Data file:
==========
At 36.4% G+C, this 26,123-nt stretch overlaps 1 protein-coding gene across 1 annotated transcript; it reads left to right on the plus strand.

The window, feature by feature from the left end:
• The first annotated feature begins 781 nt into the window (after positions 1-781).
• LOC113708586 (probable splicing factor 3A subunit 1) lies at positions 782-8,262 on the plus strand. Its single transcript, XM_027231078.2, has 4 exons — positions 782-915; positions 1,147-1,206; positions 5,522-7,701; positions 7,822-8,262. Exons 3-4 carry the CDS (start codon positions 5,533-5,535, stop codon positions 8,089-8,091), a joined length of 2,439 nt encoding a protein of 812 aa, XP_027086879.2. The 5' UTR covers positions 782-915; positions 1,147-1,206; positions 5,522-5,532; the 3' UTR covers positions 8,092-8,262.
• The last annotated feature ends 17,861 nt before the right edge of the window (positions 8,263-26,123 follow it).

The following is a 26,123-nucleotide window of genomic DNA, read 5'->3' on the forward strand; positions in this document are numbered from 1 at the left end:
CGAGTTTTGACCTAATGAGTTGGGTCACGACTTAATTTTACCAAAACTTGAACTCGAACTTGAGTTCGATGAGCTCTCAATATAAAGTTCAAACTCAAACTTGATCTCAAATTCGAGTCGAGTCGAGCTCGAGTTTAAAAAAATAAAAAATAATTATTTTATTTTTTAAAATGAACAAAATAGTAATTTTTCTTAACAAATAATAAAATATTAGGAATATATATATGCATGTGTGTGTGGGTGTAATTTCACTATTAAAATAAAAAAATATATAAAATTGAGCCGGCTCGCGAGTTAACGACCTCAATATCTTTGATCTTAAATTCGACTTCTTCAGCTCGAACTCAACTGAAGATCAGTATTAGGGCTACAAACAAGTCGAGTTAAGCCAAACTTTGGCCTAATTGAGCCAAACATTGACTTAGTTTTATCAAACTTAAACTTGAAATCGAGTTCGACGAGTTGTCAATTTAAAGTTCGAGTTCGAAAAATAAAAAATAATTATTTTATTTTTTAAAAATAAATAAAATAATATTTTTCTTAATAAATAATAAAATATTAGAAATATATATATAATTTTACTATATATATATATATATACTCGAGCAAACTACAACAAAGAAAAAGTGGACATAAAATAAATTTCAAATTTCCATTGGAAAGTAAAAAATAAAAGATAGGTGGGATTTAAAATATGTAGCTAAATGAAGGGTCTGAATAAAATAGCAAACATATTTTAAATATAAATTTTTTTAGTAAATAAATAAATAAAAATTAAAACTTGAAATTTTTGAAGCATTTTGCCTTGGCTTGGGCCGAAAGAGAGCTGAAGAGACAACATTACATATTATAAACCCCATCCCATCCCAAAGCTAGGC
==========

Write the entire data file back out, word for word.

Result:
At 36.4% G+C, this 26,123-nt stretch overlaps 1 protein-coding gene across 1 annotated transcript; it reads left to right on the plus strand.

The window, feature by feature from the left end:
• The first annotated feature begins 781 nt into the window (after positions 1-781).
• LOC113708586 (probable splicing factor 3A subunit 1) lies at positions 782-8,262 on the plus strand. Its single transcript, XM_027231078.2, has 4 exons — positions 782-915; positions 1,147-1,206; positions 5,522-7,701; positions 7,822-8,262. Exons 3-4 carry the CDS (start codon positions 5,533-5,535, stop codon positions 8,089-8,091), a joined length of 2,439 nt encoding a protein of 812 aa, XP_027086879.2. The 5' UTR covers positions 782-915; positions 1,147-1,206; positions 5,522-5,532; the 3' UTR covers positions 8,092-8,262.
• The last annotated feature ends 17,861 nt before the right edge of the window (positions 8,263-26,123 follow it).

The following is a 26,123-nucleotide window of genomic DNA, read 5'->3' on the forward strand; positions in this document are numbered from 1 at the left end:
CGAGTTTTGACCTAATGAGTTGGGTCACGACTTAATTTTACCAAAACTTGAACTCGAACTTGAGTTCGATGAGCTCTCAATATAAAGTTCAAACTCAAACTTGATCTCAAATTCGAGTCGAGTCGAGCTCGAGTTTAAAAAAATAAAAAATAATTATTTTATTTTTTAAAATGAACAAAATAGTAATTTTTCTTAACAAATAATAAAATATTAGGAATATATATATGCATGTGTGTGTGGGTGTAATTTCACTATTAAAATAAAAAAATATATAAAATTGAGCCGGCTCGCGAGTTAACGACCTCAATATCTTTGATCTTAAATTCGACTTCTTCAGCTCGAACTCAACTGAAGATCAGTATTAGGGCTACAAACAAGTCGAGTTAAGCCAAACTTTGGCCTAATTGAGCCAAACATTGACTTAGTTTTATCAAACTTAAACTTGAAATCGAGTTCGACGAGTTGTCAATTTAAAGTTCGAGTTCGAAAAATAAAAAATAATTATTTTATTTTTTAAAAATAAATAAAATAATATTTTTCTTAATAAATAATAAAATATTAGAAATATATATATAATTTTACTATATATATATATATATACTCGAGCAAACTACAACAAAGAAAAAGTGGACATAAAATAAATTTCAAATTTCCATTGGAAAGTAAAAAATAAAAGATAGGTGGGATTTAAAATATGTAGCTAAATGAAGGGTCTGAATAAAATAGCAAACATATTTTAAATATAAATTTTTTTAGTAAATAAATAAATAAAAATTAAAACTTGAAATTTTTGAAGCATTTTGCCTTGGCTTGGGCCGAAAGAGAGCTGAAGAGACAACATTACATATTATAAACCCCATCCCATCCCAAAGCTAGGC